I went to the first Honors College commencement two years ago, and while I don’t want to get too sentimental, I was absolutely delighted that day, and felt that I was seeing a child who had developed to full maturation, with so many students graduating Phi Beta Kappa, going to the best law schools, medical schools, and Ph.D. programs in the country, and getting into some of the best training programs in financial institutions. And each class of Honors College students gets better and better.
We have just found a home for the Honors College in one of the great cultural hubs in New York City on West 67th Street in Manhattan, and we will be moving the college into that facility by the end of next summer.
We opened a new Graduate School of Journalism this year, housed in the original home of the New York Herald Tribune, contiguous to the New York Times building. The school can already take advantage of this city’s great history of journalism and be associated with the new tower that is going up for the Times.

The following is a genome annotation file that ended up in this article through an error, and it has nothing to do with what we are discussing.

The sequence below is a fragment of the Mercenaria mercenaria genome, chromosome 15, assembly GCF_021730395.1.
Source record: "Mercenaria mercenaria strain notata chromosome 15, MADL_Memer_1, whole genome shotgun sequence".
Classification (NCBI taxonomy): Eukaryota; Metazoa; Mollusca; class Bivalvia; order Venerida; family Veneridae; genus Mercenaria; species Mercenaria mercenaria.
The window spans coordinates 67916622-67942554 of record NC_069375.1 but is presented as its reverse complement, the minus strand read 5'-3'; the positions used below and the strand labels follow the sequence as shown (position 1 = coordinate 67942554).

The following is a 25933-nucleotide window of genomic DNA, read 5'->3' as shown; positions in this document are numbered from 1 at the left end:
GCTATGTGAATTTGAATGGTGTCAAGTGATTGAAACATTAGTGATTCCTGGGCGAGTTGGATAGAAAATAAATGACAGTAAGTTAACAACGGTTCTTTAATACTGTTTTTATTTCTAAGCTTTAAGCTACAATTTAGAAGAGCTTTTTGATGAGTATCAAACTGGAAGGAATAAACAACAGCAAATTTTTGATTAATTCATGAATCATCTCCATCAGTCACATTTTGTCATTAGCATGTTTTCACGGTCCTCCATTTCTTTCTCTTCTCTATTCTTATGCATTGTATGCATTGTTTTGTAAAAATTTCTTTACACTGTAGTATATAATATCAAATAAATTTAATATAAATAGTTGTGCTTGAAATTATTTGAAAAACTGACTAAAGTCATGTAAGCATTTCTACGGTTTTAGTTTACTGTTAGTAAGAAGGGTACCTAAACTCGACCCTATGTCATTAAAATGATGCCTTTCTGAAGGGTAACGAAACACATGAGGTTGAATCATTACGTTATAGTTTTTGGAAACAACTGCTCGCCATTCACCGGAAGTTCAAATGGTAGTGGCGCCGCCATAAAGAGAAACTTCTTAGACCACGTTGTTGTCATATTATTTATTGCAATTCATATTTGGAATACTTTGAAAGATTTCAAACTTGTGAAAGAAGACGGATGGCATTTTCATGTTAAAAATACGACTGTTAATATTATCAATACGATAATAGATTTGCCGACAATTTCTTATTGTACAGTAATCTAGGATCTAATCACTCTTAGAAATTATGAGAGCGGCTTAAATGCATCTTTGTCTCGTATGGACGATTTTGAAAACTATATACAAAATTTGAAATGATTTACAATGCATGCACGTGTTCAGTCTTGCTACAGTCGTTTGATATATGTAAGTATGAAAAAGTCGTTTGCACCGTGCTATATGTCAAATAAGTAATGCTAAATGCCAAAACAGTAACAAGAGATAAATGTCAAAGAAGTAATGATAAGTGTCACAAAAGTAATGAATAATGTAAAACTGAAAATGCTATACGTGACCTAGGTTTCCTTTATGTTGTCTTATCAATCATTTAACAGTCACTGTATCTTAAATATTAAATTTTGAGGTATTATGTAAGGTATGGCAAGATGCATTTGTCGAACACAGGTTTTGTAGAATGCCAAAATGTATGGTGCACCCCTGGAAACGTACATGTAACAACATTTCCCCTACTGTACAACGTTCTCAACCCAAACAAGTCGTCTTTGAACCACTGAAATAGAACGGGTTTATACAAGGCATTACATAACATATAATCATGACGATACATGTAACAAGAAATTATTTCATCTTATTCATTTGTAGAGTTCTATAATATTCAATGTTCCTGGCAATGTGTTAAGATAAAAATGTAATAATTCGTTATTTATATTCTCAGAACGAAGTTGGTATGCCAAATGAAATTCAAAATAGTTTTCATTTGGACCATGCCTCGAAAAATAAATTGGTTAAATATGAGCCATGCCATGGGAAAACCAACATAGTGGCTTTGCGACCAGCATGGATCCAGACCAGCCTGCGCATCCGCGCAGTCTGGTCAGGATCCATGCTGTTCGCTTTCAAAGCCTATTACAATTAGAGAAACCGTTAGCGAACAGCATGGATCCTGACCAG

Stephen Shepard, the former editor-in-chief of Business Week, is our founding dean. The first class started just two weeks ago, and they are an absolutely phenomenal, diverse group of people. Their undergraduate training and their test scores are as good as you will find at Columbia’s Graduate School of Journalism, at Medill, or at Berkeley, and we are very, very proud of them.
We have also created a new School of Professional Studies, a nimble, “off-balance-sheet” program that allows the university to respond to the market. When businesses, government, or nonprofits need academic training that cannot be accomplished through regular academic programs, we are able to quickly and thoroughly design a program that meets their needs. The revenue generated from the school is going to support our Ph.D. programs.